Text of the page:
We can and must do better
I may be wrong but I sense at least in myself that a writer has a compelling beginning. Mine was in the home of my parents, in the schools of my youth, in the service forming a worldview.
In her parenting, my mother was fond of paraphrasing the counsel of the Scottish poet Robert Burns: “Oh the gift to gie us (what a gift it would be) to see ourselves as others see us.”
One reference has Burns’ original as “O wad some Pow’r the giftie gie us/ To see oursels as ithers see us! / It wad frae mony a blunder free us,/ An’ foolish notion: / What airs in dress an’ gait wad lea’e us, / An’ ev’n devotion!” and its Standard English translation as: And would some Power the small gift give us / To see ourselves as others see us! / It would from many a blunder free us,/ And foolish notion: / What airs in dress and gait would leave us,/ And even devotion!
This is the final stanza of Burns’ poem “To a Louse”. He composed it after seeing a woman in church, dressed to the nines and, unbeknownst to her, further adorned with a parasite in her hair. One analysis calls the poem a reflection “that, to a louse, we are all equal prey and would be disabused of our pretensions if we were to see ourselves through each others’ eyes.” The poet may have been also “musing to himself on how horrified and humbled the pious would be if aware of harboring in the hair a common parasite.”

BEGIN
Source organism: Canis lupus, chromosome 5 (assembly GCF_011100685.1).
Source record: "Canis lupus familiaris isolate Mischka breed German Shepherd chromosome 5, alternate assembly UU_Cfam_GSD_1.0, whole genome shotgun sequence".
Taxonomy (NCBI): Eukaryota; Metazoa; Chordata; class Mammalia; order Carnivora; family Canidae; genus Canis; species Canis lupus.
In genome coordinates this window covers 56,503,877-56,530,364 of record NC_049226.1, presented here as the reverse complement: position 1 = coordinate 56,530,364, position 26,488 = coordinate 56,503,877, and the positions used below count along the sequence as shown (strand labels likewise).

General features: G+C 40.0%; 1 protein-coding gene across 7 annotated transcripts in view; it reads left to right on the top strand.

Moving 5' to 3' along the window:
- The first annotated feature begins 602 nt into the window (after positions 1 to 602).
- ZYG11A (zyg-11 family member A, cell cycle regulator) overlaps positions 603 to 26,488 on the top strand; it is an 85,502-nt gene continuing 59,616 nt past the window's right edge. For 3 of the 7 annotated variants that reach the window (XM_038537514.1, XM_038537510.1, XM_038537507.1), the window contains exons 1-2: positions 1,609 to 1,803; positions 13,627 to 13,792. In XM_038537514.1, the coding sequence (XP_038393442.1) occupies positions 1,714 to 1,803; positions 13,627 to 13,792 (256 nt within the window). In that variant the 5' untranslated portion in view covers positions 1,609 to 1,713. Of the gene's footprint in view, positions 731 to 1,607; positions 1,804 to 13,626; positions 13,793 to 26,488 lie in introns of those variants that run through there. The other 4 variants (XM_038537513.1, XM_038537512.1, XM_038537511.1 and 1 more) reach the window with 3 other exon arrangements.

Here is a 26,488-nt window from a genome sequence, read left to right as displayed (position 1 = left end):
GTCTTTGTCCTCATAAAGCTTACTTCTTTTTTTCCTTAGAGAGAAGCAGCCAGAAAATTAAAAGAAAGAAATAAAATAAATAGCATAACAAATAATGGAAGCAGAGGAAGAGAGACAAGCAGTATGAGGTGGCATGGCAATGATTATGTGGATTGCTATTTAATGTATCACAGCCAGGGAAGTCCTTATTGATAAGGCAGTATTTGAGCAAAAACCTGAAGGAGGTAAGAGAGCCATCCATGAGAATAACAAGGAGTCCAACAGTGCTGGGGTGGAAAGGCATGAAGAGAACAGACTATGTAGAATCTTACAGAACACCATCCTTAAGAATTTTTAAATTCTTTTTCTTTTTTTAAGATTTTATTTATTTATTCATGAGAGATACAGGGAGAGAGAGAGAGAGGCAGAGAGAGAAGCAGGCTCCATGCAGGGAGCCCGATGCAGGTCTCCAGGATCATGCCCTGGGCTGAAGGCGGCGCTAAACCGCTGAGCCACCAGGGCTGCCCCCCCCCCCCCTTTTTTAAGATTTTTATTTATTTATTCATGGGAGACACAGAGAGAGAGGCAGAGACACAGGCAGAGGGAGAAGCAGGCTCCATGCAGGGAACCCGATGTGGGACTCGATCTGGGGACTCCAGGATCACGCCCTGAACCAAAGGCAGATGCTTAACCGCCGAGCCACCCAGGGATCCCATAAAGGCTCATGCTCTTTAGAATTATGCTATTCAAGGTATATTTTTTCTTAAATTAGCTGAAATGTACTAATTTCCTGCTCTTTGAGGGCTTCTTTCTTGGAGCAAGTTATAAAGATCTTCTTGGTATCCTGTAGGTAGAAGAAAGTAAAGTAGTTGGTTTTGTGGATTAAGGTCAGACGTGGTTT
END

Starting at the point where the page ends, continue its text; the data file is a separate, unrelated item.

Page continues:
In America, long before we fell in love with a technology that executes wars by remote control, before patriot became synonymous with commerce, careless consumption and indifference, we used to embrace with pride our beloved “Old Glory.” Now, and for a long time, this flag of brilliant colors and stars and stripes we have desecrated with the blood of nations. This is not blood spilled in genuine defense of our homeland — there is not real threat to the leading nuclear powered United States of America. The stain on our flag and so our nation is the stain of unconscionable cruelty perpetrated without provocation on lands and peoples throughout the world, and including on U.S. soldiers without life options who are ordered to die for delusional ideology, political gain, and empire. Some of us are ashamed, saddened and outraged by the endless, unconscionable bloodletting at home and across the world in the name of our beloved, now tainted “Old Glory.” And it matters how the world sees us.
My mother believed, as do I, that once we are enlightened as to how others see us, we will...